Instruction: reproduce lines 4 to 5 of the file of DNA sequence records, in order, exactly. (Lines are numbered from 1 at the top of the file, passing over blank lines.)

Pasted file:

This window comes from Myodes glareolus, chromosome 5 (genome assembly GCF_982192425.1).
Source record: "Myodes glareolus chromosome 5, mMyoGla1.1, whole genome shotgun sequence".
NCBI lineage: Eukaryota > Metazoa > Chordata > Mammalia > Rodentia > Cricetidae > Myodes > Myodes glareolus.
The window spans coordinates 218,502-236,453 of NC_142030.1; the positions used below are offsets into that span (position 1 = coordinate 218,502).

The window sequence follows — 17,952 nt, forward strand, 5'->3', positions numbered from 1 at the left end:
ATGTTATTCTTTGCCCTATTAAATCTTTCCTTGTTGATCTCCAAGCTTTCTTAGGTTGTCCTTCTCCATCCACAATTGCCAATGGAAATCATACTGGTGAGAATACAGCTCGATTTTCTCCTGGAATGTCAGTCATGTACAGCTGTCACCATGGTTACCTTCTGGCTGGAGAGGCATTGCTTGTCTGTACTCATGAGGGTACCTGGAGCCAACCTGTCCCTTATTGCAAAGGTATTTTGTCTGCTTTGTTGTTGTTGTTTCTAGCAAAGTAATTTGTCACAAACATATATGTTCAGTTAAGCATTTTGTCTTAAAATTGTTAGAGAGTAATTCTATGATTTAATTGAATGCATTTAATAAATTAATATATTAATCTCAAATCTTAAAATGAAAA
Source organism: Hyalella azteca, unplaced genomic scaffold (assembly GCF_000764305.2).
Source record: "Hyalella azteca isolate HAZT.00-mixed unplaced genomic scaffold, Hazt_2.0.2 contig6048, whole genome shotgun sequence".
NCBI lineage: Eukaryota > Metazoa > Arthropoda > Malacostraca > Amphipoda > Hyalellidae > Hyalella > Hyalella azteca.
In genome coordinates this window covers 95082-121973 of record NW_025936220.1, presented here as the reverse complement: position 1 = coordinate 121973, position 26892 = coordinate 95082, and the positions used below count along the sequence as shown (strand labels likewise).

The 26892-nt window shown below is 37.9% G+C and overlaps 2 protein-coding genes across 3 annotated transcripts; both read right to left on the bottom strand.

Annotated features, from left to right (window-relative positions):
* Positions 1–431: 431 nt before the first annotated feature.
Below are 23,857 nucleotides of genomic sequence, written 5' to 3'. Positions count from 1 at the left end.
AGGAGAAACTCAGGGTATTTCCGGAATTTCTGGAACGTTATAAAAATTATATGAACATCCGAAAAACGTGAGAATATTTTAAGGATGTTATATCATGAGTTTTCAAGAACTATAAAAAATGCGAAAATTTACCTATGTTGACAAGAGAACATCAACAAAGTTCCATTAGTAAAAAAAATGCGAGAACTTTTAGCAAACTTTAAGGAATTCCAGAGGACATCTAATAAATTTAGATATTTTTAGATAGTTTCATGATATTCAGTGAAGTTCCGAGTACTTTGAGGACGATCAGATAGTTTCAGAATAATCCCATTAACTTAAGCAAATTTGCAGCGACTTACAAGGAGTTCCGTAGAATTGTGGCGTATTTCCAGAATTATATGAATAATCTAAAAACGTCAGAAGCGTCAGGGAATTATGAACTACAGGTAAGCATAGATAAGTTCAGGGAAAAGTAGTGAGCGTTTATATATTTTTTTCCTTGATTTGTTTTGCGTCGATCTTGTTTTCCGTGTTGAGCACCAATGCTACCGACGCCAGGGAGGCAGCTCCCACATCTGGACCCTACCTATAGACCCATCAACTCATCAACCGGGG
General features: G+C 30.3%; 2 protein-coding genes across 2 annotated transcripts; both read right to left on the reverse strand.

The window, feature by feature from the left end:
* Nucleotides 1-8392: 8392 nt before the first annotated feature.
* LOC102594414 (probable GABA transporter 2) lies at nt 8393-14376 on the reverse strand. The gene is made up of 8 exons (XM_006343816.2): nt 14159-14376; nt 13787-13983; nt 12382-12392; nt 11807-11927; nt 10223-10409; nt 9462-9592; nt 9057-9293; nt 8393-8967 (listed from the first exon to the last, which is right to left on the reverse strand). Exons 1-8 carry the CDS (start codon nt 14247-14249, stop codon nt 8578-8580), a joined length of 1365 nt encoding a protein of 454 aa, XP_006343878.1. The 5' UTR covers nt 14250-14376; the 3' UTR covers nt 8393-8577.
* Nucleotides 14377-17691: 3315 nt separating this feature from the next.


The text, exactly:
The window spans coordinates 218,502-236,453 of NC_142030.1; the positions used below are offsets into that span (position 1 = coordinate 218,502).

The window sequence follows — 17,952 nt, forward strand, 5'->3', positions numbered from 1 at the left end: